These compounds are notorious for their health hazards. Most of the health effects are due to inhibition of cholinesterases (Kamanyire and Karalliedde, 2004). Other than this, inhibition of other enzymes and individual susceptibility also play a role. The compounds are highly lipid-soluble and can be absorbed from any route like skin, conjunctiva, mucus membranes, gastrointestinal tract and respiratory tract.
The onset of illness, severity and duration of each phase of illness depends not only on the type of the OP compounds to which the individual has been exposed to, but also the dosage of exposure, route of exposure, characteristics of the cholinesterase enzyme, rate of metabolism in the body and the physico-chemical properties of the compound. Cholinesterase plays an important role in the cell-to-cell communication and is present in several parts of the body like blood, nerves, neuromuscular tissue and glandular tissues. Inactivation of acetyl cholinesterase causes accumulation of acetyl choline in ganglia and synapses leading to various clinical problems (Kamanyire and Karalliedde, 2004).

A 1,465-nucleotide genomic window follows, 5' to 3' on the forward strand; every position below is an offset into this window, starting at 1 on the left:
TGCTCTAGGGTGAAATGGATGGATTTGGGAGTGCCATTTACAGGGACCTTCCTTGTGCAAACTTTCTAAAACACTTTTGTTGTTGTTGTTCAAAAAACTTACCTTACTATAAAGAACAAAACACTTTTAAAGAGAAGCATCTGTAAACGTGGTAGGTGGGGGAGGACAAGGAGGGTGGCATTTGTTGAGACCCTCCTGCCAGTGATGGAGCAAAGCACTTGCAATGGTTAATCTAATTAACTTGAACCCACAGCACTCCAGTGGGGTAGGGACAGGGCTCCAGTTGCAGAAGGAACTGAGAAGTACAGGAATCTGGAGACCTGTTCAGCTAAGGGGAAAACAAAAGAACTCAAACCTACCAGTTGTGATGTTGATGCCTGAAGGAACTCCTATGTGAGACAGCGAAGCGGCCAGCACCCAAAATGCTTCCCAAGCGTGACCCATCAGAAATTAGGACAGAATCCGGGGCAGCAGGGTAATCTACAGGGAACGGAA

Exposure to these OP compounds leads to triphasic illness in human beings. The first phase is the cholinergic phase. In most of the exposed individuals, only the cholinergic phase may be observed. This is followed by an intermediate phase in 20 percent of the cases, followed by a final phase. The initial 2 phases are associated with mortality and morbidity, while the final phase is not associated with mortality and may not be preceded by the initial 2 phases (Kamanyire and Karalliedde, 2004). In the acute cholinergic phase, accumulation of acetyl choline in the muscarinic sites leads to bronchoconstriction, increased bronchial secretions, increased gastrointestinal motility, vomiting, bradycardia and blurring of vision due to miosis. Accumulation in nicotinic sites like the neuromuscular junction results in flaccid